That situation, she says, would be ideal for recent graduates who also want to attend college to further their education.


AHPS Superintendent Kim Halterman and Assistant Superintendent Melinda Snead-Johnson concur.


“As a former CTE administrator, I have seen firsthand how many wonderful opportunities can open up to students who gain solid entry-level credentials.  I have seen students become dedicated long-time health care employees at the level of their initial credential and have also seen students use their initial credential to advance along other pathways,” said Halterman. 


For instance, a student who wishes to become a physical therapist will be better suited to consider that plan after having worked hands-on with patients in a program such as Advanced Health Care or JRTC’s Nurse Aide program.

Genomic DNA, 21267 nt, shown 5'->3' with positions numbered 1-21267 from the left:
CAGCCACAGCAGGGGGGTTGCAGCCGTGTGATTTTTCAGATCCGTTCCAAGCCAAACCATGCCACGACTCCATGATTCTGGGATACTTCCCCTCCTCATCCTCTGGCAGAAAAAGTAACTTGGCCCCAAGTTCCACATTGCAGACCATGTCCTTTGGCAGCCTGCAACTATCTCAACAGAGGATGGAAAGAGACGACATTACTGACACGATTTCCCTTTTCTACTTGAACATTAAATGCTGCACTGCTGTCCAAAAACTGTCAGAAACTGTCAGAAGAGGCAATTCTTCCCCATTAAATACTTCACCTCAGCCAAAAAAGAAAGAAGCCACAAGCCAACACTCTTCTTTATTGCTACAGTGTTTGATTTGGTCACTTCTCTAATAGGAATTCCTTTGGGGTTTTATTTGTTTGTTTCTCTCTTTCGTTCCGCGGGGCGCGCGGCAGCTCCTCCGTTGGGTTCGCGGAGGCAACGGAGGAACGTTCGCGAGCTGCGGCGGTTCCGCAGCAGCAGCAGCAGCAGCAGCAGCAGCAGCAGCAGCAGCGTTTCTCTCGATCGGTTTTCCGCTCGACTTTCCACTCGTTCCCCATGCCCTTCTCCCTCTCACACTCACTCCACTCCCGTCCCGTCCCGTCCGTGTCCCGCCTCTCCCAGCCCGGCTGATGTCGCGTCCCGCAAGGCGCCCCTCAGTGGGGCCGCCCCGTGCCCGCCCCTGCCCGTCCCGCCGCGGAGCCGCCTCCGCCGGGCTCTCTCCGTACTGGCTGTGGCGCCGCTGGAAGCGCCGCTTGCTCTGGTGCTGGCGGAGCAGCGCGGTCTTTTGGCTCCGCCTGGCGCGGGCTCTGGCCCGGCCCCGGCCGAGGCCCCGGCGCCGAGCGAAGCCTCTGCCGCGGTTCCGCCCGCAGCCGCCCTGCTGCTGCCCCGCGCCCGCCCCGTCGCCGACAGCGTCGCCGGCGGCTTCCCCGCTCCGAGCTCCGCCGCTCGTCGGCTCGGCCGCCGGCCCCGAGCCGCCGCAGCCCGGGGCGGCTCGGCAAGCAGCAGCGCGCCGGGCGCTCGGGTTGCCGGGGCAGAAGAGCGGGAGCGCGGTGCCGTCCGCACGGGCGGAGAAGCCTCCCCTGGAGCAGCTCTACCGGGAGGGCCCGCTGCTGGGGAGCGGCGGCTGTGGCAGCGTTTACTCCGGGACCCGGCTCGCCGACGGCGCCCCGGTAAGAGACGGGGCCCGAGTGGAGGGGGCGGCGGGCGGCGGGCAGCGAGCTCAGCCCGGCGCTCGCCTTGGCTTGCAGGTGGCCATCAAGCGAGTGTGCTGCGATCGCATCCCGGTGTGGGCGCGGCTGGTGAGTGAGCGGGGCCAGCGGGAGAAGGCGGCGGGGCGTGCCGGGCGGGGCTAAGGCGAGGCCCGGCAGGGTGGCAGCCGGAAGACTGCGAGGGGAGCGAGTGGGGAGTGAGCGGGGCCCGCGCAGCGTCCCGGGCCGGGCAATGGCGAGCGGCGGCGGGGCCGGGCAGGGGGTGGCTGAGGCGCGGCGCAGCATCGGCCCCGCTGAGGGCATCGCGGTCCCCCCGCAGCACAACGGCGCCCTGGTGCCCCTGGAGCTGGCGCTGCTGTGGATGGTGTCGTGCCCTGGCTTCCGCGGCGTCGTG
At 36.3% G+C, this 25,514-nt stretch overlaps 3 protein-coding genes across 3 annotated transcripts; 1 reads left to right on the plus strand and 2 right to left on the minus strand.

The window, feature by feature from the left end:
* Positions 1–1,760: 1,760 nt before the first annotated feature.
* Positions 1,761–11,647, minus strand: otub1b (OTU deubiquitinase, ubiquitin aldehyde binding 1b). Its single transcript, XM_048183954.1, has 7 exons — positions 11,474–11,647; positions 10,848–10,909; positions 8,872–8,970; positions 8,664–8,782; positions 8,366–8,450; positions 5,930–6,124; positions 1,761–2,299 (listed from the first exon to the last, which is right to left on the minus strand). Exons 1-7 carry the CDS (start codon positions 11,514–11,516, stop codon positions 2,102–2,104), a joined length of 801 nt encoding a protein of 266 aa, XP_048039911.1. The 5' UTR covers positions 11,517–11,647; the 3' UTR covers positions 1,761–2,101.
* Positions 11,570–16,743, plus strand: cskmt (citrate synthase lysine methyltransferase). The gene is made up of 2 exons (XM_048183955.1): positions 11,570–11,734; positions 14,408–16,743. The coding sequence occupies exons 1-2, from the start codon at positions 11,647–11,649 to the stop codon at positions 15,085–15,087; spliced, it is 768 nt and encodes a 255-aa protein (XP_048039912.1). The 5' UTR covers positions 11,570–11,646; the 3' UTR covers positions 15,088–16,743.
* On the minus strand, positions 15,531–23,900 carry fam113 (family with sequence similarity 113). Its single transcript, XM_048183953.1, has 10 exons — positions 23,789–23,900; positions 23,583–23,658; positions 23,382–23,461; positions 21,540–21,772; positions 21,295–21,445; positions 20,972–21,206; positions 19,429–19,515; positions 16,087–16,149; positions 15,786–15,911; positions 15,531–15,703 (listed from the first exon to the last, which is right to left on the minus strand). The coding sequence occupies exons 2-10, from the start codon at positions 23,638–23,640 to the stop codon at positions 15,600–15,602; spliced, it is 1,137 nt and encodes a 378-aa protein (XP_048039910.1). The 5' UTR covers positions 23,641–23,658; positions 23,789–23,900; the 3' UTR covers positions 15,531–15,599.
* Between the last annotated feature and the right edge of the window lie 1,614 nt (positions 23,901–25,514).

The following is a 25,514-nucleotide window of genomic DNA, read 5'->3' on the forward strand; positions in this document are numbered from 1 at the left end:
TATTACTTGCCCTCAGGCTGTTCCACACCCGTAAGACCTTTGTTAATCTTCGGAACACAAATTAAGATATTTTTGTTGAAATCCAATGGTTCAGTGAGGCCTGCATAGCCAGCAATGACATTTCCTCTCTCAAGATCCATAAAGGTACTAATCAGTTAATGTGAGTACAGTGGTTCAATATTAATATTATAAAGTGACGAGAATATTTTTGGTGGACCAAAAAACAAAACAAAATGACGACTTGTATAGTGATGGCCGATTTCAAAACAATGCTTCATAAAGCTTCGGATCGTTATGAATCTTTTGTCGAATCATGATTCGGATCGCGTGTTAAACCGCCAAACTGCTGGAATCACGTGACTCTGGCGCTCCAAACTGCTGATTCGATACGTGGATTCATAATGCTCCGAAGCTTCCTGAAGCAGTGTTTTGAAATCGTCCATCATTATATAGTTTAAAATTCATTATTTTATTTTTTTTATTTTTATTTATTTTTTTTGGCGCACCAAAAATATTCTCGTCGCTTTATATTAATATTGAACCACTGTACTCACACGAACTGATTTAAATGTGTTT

In Alleghany Highlands Public Schools, Jackson River Technical Center is the first option for a student considering a career in health care. The Nurse Aide/Health Occupations program at JRTC is a two-year program, and students must enroll in their junior year of high school. Advanced Health Care Professional seeks to attract students who are still weighing their career path in their senior year.


“Jackson River Technical Center offers an excellent program. I am not competing with Jackson River Technical Center. I am Plan B. I am offering a one-year program that is very rigorous and is only eligible to high school seniors,” Rosales said.


"I think this program is a great opportunity for those students who decide late in high school that they are interested in a healthcare career,” said Johnell Cantrell, who serves as nurse aide/health occupations instructor at JRTC.


The idea for the Advanced Health Care Program at Mountain Gateway Community College originated with discussions in Bath and Highland counties where local officials and educators are interested in ways to retain high school graduates. Rural areas such and Alleghany, Bath, and Highland counties struggle to retain graduates due to a lack of jobs.